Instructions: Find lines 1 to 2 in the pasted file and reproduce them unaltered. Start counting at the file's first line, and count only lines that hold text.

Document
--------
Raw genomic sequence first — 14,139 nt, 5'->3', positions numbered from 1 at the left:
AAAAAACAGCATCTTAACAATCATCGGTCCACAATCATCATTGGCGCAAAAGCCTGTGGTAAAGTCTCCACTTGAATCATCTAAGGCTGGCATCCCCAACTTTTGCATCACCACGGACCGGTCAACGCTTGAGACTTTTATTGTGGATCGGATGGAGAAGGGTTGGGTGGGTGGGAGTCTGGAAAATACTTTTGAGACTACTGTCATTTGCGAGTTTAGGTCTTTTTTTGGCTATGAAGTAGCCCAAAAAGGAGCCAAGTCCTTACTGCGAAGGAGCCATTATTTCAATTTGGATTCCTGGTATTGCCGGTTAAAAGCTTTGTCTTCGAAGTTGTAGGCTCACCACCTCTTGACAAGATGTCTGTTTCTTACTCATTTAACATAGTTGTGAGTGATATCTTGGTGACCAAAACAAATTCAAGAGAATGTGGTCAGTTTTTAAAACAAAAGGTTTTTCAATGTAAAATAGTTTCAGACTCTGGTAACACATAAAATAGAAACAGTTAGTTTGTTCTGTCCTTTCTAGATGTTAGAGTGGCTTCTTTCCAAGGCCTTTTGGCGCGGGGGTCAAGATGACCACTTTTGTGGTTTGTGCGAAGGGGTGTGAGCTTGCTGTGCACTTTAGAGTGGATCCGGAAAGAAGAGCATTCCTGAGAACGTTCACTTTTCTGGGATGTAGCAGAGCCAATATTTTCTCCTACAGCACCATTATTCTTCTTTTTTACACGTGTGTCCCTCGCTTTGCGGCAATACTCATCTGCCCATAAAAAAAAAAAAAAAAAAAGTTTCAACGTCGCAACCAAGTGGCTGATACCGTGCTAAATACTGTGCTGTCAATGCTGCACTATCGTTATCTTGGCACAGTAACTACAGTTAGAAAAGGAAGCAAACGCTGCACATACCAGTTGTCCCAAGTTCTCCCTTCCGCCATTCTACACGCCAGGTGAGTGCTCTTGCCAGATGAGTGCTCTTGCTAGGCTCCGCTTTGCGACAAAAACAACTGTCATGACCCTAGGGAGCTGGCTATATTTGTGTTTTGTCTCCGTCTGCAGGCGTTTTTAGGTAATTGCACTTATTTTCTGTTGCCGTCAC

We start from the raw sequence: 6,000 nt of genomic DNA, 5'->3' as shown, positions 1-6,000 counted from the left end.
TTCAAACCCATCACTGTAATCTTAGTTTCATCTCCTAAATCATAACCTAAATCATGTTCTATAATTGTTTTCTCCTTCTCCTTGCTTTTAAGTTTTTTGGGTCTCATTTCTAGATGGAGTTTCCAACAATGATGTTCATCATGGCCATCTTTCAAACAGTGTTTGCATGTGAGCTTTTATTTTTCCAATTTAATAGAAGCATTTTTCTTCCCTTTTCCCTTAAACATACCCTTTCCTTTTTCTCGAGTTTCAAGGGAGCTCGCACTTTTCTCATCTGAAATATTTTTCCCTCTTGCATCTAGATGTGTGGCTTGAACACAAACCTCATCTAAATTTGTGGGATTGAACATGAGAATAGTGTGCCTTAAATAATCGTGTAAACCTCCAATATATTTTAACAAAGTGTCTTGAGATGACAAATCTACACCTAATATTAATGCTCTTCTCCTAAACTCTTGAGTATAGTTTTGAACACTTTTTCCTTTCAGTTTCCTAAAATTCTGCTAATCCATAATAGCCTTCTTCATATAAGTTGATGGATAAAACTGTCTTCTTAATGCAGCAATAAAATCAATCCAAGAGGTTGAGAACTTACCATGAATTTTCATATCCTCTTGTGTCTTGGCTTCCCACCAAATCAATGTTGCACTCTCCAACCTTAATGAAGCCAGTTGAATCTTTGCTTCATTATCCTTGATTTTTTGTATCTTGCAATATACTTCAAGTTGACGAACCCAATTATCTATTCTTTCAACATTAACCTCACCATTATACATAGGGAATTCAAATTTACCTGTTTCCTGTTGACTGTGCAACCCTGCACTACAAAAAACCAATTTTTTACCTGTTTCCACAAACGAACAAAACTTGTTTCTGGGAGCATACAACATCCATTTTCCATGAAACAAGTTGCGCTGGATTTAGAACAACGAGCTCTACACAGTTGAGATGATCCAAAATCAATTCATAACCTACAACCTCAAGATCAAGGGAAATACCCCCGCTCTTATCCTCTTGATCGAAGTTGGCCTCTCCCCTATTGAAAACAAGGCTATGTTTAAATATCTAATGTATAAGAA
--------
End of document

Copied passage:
Raw genomic sequence first — 14,139 nt, 5'->3', positions numbered from 1 at the left:
AAAAAACAGCATCTTAACAATCATCGGTCCACAATCATCATTGGCGCAAAAGCCTGTGGTAAAGTCTCCACTTGAATCATCTAAGGCTGGCATCCCCAACTTTTGCATCACCACGGACCGGTCAACGCTTGAGACTTTTATTGTGGATCGGATGGAGAAGGGTTGGGTGGGTGGGAGTCTGGAAAATACTTTTGAGACTACTGTCATTTGCGAGTTTAGGTCTTTTTTTGGCTATGAAGTAGCCCAAAAAGGAGCCAAGTCCTTACTGCGAAGGAGCCATTATTTCAATTTGGATTCCTGGTATTGCCGGTTAAAAGCTTTGTCTTCGAAGTTGTAGGCTCACCACCTCTTGACAAGATGTCTGTTTCTTACTCATTTAACATAGTTGTGAGTGATATCTTGGTGACCAAAACAAATTCAAGAGAATGTGGTCAGTTTTTAAAACAAAAGGTTTTTCAATGTAAAATAGTTTCAGACTCTGGTAACACATAAAATAGAAACAGTTAGTTTGTTCTGTCCTTTCTAGATGTTAGAGTGGCTTCTTTCCAAGGCCTTTTGGCGCGGGGGTCAAGATGACCACTTTTGTGGTTTGTGCGAAGGGGTGTGAGCTTGCTGTGCACTTTAGAGTGGATCCGGAAAGAAGAGCATTCCTGAGAACGTTCACTTTTCTGGGATGTAGCAGAGCCAATATTTTCTCCTACAGCACCATTATTCTTCTTTTTTACACGTGTGTCCCTCGCTTTGCGGCAATACTCATCTGCCCATAAAAAAAAAAAAAAAAAAAGTTTCAACGTCGCAACCAAGTGGCTGATACCGTGCTAAATACTGTGCTGTCAATGCTGCACTATCGTTATCTTGGCACAGTAACTACAGTTAGAAAAGGAAGCAAACGCTGCACATACCAGTTGTCCCAAGTTCTCCCTTCCGCCATTCTACACGCCAGGTGAGTGCTCTTGCCAGATGAGTGCTCTTGCTAGGCTCCGCTTTGCGACAAAAACAACTGTCATGACCCTAGGGAGCTGGCTATATTTGTGTTTTGTCTCCGTCTGCAGGCGTTTTTAGGTAATTGCACTTATTTTCTGTTGCCGTCAC